Abstract [en]

    Circular patterns, or eyespots, are common anti-predator features in a variety of animals. Two defensive functions have been documented: large eyespots may intimidate predators, whereas smaller marginal eyespots may divert attacks. However, a given eyespot potentially serves both functions, possibly depending on the predator's size and/or experience. Naive predators are potentially more likely to misdirect their attacks towards eyespots; alternatively, their typically smaller size would make them more intimidated by the same eyespots. Here we test how juvenile and sub-adult naive chickens respond to a single eyespot on a butterfly's wing. We presented the birds with dead wall brown butterflies, Lasiommata megera, that had their apical eyespot visible or painted over. We assessed the birds' responses' by (i) scoring their intimidation reaction, (ii) whether they uttered alarm calls and, (iii) if they attacked the butterfly and where they targeted their attacks. Results show that both age categories received higher intimidation scores when offered a butterfly with a visible eyespot. Juveniles were more intimidated by the butterfly than the sub-adults: they received higher intimidation scores and were more prone to utter alarm calls. Moreover, only sub-adults attacked and did so by preferentially attacking the butterfly's anterior. We demonstrate an intimidating effect of the type of eyespot that has previously been shown only to divert attacks. We suggest that one and the same eyespot may serve two functions relative to different predators; however, further experiments are needed to disentangle the role of predator identity and its link to size, ontogeny and experience.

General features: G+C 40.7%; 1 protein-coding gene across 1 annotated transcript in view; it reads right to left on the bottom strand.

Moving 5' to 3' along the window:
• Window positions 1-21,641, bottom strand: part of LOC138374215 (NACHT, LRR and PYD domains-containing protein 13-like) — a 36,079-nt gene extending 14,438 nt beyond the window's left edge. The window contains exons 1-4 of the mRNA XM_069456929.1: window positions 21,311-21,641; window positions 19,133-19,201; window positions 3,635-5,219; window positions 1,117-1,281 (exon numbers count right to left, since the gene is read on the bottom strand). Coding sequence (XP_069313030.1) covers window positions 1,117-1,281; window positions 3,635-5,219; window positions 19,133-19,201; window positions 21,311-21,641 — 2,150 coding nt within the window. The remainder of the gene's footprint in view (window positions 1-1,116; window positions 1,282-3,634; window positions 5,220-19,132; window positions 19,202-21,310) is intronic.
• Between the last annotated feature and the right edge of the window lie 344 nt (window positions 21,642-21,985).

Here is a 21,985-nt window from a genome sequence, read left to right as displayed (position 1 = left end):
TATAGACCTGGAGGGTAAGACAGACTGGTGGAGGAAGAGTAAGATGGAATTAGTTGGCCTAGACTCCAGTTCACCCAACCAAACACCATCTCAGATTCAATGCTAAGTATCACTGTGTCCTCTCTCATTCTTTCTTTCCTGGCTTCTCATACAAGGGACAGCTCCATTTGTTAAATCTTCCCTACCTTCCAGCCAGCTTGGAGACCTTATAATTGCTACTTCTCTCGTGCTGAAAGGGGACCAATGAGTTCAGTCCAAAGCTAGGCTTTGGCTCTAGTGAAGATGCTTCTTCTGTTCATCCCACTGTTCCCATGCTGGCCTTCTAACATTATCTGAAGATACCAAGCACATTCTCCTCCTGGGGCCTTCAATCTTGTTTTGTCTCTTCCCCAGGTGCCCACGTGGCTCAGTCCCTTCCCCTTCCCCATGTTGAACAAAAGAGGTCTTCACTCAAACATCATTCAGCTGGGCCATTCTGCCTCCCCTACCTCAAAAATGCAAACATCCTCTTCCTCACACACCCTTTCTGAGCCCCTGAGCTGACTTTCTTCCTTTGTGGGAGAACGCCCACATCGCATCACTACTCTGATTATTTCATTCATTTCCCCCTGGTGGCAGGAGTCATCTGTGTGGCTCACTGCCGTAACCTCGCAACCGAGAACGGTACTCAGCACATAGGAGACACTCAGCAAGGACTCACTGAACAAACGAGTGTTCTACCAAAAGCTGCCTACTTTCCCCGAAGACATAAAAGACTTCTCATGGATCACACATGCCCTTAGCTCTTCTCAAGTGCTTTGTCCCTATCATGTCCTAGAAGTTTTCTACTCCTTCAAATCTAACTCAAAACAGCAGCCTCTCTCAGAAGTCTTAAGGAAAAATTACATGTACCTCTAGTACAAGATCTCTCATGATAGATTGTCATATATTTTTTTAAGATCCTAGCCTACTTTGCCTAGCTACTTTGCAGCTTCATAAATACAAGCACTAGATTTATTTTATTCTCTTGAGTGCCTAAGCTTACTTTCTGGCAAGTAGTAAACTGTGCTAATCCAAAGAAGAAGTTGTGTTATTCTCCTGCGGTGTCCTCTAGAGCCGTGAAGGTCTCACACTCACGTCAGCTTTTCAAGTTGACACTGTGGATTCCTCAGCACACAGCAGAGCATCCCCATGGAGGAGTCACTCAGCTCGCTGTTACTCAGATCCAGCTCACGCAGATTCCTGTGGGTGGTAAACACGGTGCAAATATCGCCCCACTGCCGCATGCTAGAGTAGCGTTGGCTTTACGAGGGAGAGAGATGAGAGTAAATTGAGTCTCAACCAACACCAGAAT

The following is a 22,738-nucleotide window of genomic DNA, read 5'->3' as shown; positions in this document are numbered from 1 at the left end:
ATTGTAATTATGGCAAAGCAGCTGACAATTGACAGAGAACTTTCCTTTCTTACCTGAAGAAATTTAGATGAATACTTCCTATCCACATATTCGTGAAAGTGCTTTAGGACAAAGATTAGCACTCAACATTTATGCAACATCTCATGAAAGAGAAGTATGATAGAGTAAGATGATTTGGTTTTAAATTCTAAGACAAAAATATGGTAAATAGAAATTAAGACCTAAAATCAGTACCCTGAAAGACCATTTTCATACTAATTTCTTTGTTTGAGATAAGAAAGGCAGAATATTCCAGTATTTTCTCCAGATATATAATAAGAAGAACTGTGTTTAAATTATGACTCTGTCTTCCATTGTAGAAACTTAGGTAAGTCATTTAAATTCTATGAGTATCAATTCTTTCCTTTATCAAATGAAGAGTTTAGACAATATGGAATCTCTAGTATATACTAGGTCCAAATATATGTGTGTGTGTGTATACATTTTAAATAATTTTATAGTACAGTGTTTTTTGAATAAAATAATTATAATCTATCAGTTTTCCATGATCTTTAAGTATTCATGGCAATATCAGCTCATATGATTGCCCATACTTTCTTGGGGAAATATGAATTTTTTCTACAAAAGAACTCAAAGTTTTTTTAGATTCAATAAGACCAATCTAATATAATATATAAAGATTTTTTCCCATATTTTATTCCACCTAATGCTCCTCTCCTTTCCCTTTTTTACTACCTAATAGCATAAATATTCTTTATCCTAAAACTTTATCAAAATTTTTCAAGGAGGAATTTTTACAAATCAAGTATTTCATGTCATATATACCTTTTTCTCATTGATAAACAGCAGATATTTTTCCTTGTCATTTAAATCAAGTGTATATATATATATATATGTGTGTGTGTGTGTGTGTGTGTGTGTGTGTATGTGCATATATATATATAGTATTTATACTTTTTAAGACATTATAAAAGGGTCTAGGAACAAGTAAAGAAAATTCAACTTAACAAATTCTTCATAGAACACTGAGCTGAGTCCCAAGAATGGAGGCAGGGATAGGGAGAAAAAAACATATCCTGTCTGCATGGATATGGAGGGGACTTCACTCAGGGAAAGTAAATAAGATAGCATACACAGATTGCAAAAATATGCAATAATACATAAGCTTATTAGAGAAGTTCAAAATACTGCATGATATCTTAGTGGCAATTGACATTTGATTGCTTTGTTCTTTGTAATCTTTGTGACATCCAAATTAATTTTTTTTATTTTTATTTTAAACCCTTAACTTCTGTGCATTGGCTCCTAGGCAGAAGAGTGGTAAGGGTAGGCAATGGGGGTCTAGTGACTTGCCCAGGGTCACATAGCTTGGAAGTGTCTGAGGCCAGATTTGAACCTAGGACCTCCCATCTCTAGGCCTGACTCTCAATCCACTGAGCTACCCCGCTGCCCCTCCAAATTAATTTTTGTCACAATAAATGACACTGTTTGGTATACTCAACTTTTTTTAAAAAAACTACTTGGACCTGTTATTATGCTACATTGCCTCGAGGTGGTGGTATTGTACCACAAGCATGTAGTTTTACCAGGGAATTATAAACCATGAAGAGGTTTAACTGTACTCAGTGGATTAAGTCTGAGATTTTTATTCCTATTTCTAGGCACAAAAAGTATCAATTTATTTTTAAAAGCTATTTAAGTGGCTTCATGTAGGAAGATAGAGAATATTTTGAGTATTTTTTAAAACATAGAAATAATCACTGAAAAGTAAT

• 5.
    Temrin, Hans
    et al.
    Stockholm University, Faculty of Science, Department of Zoology.
    Nordlund, Johanna
    Stockholm University, Faculty of Science, Department of Zoology.
    Rying, Mikael
    Tullberg, Birgitta S.
    Stockholm University, Faculty of Science, Department of Zoology.
    Is the higher rate of parental child homicide in stepfamilies an effect of non-genetic relatedness?2011In: Current Zoology, ISSN 1674-5507, Vol. 57, no 3, p. 253-259Article in journal (Refereed)
    Abstract [en]